Sarwat Chadda is the author of the YA novels Devil's Kiss and The Dark Goddess, featuring kick-ass heroine Billi SanGreal.
tall tales & short stories would like to welcome Sarwat back to the blog to talk about his latest book, and new bad-ass hero, Ash Mistry.
ASH MISTRY AND THE SAVAGE FORTRESS
Ash Mistry hates India. Which is a problem since his uncle has brought him and his annoying younger sister Lucky there to take up a dream job with the mysterious Lord Savage. But Ash immediately suspects something is very wrong with the eccentric millionaire. Soon, Ash finds himself in a desperate battle to stop Savage's masterplan - the opening of the Iron Gates that have kept Ravana, the demon king, at bay for four millennia...
Varanasi: holy city of the Ganges.
In this land of ancient temples, incense and snake charmers...
Where the monsters and heroes of the past come to life...
One slightly geeky boy from our time...
IS GOING TO KICK THE DEMON HORDES BACK TO HELL.
Colouring in Heroes
Remember the last time a black guy saved the world?
I do. 1996, Will Smith in Independence Day. Cinema has a lot of ‘ethnic’ (hate the word but it sounds better than ‘non-white’) heroes. Will is regularly doing the good guy gigs, we’ve Wesley on vamp-slaying duties and Jackie Chan and so on. Have you seen any of their movies? I have. And that’s without being Chinese, of African descent or anything like that.
But when you write a kids’ book with an Asian hero, you’ll have a bookseller come up to you and say ‘I can’t see anyone in my area buying you book because we’ve not got any Indians living around us.’
By that logic you need to be a hobbit to buy Lord of the Rings.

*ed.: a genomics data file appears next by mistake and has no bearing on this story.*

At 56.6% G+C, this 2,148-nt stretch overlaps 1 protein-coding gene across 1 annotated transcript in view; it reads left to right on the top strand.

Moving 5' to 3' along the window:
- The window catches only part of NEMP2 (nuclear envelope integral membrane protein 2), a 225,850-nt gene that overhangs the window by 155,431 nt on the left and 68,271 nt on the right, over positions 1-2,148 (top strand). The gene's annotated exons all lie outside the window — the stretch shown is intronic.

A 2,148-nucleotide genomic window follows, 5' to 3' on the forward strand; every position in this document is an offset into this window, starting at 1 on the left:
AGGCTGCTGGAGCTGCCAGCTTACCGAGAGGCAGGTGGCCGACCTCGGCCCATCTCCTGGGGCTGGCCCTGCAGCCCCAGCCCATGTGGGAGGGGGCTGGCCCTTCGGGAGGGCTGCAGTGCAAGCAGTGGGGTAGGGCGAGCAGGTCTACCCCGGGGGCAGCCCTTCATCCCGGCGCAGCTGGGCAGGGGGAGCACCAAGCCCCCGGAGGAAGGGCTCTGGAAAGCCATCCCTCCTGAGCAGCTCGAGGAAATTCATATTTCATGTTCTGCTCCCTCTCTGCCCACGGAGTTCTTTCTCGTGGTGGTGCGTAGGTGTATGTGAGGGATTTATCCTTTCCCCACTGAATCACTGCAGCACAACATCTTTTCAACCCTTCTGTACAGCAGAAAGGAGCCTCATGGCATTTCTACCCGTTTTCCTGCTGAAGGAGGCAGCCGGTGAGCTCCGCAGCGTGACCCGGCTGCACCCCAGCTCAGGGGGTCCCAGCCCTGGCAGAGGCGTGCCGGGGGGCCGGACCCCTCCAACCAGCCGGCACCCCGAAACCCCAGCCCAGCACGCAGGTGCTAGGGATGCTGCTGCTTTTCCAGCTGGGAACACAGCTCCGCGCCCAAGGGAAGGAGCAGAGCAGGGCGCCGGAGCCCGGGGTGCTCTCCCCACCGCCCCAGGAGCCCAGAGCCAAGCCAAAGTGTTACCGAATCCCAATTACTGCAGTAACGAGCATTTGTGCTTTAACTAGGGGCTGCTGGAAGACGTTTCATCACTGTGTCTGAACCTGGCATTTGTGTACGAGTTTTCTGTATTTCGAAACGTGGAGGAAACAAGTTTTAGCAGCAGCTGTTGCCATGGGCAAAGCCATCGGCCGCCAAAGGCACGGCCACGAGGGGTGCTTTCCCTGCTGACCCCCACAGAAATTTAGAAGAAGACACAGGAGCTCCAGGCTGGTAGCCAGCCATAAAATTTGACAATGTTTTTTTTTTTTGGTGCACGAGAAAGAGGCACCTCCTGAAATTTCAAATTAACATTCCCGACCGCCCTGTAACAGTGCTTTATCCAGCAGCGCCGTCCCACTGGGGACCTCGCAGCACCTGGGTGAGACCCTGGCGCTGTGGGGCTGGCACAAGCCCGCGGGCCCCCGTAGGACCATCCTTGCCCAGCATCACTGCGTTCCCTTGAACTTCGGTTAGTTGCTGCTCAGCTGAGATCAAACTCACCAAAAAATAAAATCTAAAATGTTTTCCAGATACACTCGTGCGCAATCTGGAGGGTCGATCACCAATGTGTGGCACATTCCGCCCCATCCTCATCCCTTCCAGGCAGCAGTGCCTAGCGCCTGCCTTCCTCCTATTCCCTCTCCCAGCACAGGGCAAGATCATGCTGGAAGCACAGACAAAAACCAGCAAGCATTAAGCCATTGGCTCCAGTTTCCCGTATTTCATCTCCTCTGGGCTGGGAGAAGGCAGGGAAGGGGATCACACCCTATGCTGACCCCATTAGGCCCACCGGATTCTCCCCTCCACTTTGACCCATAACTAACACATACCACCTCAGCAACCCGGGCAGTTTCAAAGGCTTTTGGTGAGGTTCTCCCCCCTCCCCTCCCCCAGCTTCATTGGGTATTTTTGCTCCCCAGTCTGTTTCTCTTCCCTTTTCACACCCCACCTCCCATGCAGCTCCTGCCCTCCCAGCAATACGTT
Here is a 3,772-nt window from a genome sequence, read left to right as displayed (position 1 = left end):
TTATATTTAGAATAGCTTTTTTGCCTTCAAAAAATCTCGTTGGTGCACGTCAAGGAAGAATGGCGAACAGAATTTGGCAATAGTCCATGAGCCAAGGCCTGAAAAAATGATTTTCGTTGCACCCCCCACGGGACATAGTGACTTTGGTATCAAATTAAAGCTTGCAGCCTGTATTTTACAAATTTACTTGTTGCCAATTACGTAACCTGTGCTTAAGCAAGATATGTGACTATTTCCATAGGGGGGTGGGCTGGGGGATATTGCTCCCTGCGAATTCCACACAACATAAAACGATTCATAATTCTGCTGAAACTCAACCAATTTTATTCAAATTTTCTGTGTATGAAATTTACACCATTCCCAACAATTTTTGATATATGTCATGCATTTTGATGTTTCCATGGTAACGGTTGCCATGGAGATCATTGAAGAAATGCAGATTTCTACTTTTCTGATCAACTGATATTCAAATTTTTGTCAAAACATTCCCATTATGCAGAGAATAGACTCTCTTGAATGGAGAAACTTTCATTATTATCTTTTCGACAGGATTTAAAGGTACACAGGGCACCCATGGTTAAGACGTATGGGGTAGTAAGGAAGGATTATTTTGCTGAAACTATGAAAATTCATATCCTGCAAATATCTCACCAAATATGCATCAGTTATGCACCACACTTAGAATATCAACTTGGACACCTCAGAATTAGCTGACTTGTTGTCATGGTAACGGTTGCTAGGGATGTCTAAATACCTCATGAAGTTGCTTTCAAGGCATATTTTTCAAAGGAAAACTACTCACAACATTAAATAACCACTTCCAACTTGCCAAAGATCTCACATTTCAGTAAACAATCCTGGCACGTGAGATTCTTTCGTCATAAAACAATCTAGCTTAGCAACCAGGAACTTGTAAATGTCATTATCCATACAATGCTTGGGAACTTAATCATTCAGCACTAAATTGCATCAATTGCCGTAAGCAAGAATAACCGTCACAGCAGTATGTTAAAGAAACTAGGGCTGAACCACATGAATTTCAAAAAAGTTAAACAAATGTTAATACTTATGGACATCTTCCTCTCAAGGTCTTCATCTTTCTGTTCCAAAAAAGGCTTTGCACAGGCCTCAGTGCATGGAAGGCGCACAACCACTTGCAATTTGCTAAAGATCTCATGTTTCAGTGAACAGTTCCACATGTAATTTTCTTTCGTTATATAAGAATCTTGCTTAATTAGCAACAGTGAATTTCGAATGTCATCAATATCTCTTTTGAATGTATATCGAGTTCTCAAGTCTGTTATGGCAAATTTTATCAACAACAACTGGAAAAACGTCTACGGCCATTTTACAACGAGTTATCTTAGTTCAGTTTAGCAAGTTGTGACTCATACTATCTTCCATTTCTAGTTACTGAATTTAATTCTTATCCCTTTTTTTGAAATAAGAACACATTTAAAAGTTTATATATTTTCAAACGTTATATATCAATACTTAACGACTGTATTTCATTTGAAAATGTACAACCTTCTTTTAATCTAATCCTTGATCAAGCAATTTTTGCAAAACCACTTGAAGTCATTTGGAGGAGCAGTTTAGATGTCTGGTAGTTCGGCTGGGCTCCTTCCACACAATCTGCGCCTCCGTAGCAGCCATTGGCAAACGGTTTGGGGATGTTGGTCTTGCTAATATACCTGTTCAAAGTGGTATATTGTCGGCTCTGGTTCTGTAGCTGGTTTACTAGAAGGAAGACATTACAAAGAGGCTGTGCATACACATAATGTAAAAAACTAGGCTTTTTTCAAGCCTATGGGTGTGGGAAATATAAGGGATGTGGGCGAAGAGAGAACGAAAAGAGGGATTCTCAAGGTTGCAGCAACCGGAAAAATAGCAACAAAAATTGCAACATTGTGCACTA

‘Ash Mistry and the Savage Fortress’ began as a conversation with my agent way back in the day. I knew my next project was going to be about India but we came to the discussion on the hero. Basically, should he be white? Could readers handle a non-white hero? Now, that may sound stupid, but all evidence in children’s fiction implies they can’t. They’re there in the nursery, Aladdin, Sinbad, Mulan, etc. But as kids grow up, they steadily disappear. Sure, they float around as sidekicks and in books about terrorism, forced marriages and religious fundamentalism, but not within the mainstream. They never get to save the world.
Ash Mistry is of Asian descent. So what? He’s a 13 year old geek, likes computer games, eating junk food and hanging out with his mates. I think that covers most 13 year olds.
He goes off to India for his holidays and is forced to face the demon king, Ravana, and between the front and back cover of my novel goes from geek to demon-slaying badass.
Now, don’t we all love stories of underdogs making good? Isn’t the Hero’s Journey a universal myth? Don’t we love books about monsters? I know I do and given what’s out there (from Harry to Percy, from Alex to Valkyrie) there are plenty of other readers who feel the same.
It would be great if this could be the beginning of something new, no matter how small. Children’s fiction, more than anything else, should be the wellspring of new ideas and fresh views of the world. Kids, more than anyone, take diversity in their stride. They can handle heroes from different backgrounds. We just need to get some in front of them.
It’s been about 150 years since we last had an Asian children’s hero (that’ll be Mowgli). Seriously, isn’t it about time we had another?